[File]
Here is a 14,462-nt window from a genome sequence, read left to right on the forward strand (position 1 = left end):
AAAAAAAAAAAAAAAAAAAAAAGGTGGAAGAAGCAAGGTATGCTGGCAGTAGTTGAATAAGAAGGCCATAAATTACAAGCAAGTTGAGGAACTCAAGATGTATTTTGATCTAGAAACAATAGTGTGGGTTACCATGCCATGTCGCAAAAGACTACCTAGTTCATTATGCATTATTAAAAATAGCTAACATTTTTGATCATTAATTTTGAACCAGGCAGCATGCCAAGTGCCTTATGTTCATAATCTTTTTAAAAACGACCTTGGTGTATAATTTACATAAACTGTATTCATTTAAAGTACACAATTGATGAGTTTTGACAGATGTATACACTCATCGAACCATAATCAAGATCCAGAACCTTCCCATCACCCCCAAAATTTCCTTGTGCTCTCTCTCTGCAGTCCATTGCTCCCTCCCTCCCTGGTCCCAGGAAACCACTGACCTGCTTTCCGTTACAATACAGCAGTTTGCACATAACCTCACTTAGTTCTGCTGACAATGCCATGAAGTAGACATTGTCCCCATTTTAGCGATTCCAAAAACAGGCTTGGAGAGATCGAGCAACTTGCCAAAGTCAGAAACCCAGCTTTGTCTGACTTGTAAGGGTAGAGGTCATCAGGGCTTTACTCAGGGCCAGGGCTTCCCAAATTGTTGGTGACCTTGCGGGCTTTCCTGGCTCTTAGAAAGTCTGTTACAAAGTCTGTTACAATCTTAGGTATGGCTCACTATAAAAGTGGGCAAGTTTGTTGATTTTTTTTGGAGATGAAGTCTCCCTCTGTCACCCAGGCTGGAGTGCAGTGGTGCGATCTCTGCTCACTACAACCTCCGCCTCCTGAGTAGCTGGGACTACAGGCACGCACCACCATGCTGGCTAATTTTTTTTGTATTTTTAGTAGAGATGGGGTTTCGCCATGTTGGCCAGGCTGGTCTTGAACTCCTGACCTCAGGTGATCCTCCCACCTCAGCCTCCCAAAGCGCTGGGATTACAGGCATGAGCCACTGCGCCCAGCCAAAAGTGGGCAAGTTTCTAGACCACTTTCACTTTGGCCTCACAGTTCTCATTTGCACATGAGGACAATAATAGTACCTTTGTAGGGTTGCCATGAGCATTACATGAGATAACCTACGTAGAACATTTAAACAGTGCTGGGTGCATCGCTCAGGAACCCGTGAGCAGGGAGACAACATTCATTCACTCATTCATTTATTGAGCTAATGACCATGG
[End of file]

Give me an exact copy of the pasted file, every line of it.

Here is a 14,462-nt window from a genome sequence, read left to right on the forward strand (position 1 = left end):
AAAAAAAAAAAAAAAAAAAAAAGGTGGAAGAAGCAAGGTATGCTGGCAGTAGTTGAATAAGAAGGCCATAAATTACAAGCAAGTTGAGGAACTCAAGATGTATTTTGATCTAGAAACAATAGTGTGGGTTACCATGCCATGTCGCAAAAGACTACCTAGTTCATTATGCATTATTAAAAATAGCTAACATTTTTGATCATTAATTTTGAACCAGGCAGCATGCCAAGTGCCTTATGTTCATAATCTTTTTAAAAACGACCTTGGTGTATAATTTACATAAACTGTATTCATTTAAAGTACACAATTGATGAGTTTTGACAGATGTATACACTCATCGAACCATAATCAAGATCCAGAACCTTCCCATCACCCCCAAAATTTCCTTGTGCTCTCTCTCTGCAGTCCATTGCTCCCTCCCTCCCTGGTCCCAGGAAACCACTGACCTGCTTTCCGTTACAATACAGCAGTTTGCACATAACCTCACTTAGTTCTGCTGACAATGCCATGAAGTAGACATTGTCCCCATTTTAGCGATTCCAAAAACAGGCTTGGAGAGATCGAGCAACTTGCCAAAGTCAGAAACCCAGCTTTGTCTGACTTGTAAGGGTAGAGGTCATCAGGGCTTTACTCAGGGCCAGGGCTTCCCAAATTGTTGGTGACCTTGCGGGCTTTCCTGGCTCTTAGAAAGTCTGTTACAAAGTCTGTTACAATCTTAGGTATGGCTCACTATAAAAGTGGGCAAGTTTGTTGATTTTTTTTGGAGATGAAGTCTCCCTCTGTCACCCAGGCTGGAGTGCAGTGGTGCGATCTCTGCTCACTACAACCTCCGCCTCCTGAGTAGCTGGGACTACAGGCACGCACCACCATGCTGGCTAATTTTTTTTGTATTTTTAGTAGAGATGGGGTTTCGCCATGTTGGCCAGGCTGGTCTTGAACTCCTGACCTCAGGTGATCCTCCCACCTCAGCCTCCCAAAGCGCTGGGATTACAGGCATGAGCCACTGCGCCCAGCCAAAAGTGGGCAAGTTTCTAGACCACTTTCACTTTGGCCTCACAGTTCTCATTTGCACATGAGGACAATAATAGTACCTTTGTAGGGTTGCCATGAGCATTACATGAGATAACCTACGTAGAACATTTAAACAGTGCTGGGTGCATCGCTCAGGAACCCGTGAGCAGGGAGACAACATTCATTCACTCATTCATTTATTGAGCTAATGACCATGG